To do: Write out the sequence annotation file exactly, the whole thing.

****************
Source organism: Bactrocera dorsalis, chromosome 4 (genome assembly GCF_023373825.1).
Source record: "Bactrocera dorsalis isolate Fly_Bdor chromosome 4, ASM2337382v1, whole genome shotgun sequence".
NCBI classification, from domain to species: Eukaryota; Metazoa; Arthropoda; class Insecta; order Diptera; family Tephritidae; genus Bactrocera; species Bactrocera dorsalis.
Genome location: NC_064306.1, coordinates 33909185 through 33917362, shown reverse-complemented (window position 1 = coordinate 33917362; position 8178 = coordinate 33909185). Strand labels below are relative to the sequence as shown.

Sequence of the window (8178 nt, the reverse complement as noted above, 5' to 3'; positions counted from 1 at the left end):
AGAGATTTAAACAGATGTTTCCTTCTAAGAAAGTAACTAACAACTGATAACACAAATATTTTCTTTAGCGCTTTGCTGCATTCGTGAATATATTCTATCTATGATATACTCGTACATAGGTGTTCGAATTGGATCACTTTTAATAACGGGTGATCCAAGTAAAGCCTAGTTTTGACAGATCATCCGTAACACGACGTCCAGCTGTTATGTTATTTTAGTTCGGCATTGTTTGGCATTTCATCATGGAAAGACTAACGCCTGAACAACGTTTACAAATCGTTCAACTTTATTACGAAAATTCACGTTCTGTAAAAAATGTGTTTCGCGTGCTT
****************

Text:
Source organism: Bactrocera dorsalis, chromosome 4 (genome assembly GCF_023373825.1).
Source record: "Bactrocera dorsalis isolate Fly_Bdor chromosome 4, ASM2337382v1, whole genome shotgun sequence".
NCBI classification, from domain to species: Eukaryota; Metazoa; Arthropoda; class Insecta; order Diptera; family Tephritidae; genus Bactrocera; species Bactrocera dorsalis.
Genome location: NC_064306.1, coordinates 33909185 through 33917362, shown reverse-complemented (window position 1 = coordinate 33917362; position 8178 = coordinate 33909185). Strand labels below are relative to the sequence as shown.

Sequence of the window (8178 nt, the reverse complement as noted above, 5' to 3'; positions counted from 1 at the left end):
AGAGATTTAAACAGATGTTTCCTTCTAAGAAAGTAACTAACAACTGATAACACAAATATTTTCTTTAGCGCTTTGCTGCATTCGTGAATATATTCTATCTATGATATACTCGTACATAGGTGTTCGAATTGGATCACTTTTAATAACGGGTGATCCAAGTAAAGCCTAGTTTTGACAGATCATCCGTAACACGACGTCCAGCTGTTATGTTATTTTAGTTCGGCATTGTTTGGCATTTCATCATGGAAAGACTAACGCCTGAACAACGTTTACAAATCGTTCAACTTTATTACGAAAATTCACGTTCTGTAAAAAATGTGTTTCGCGTGCTT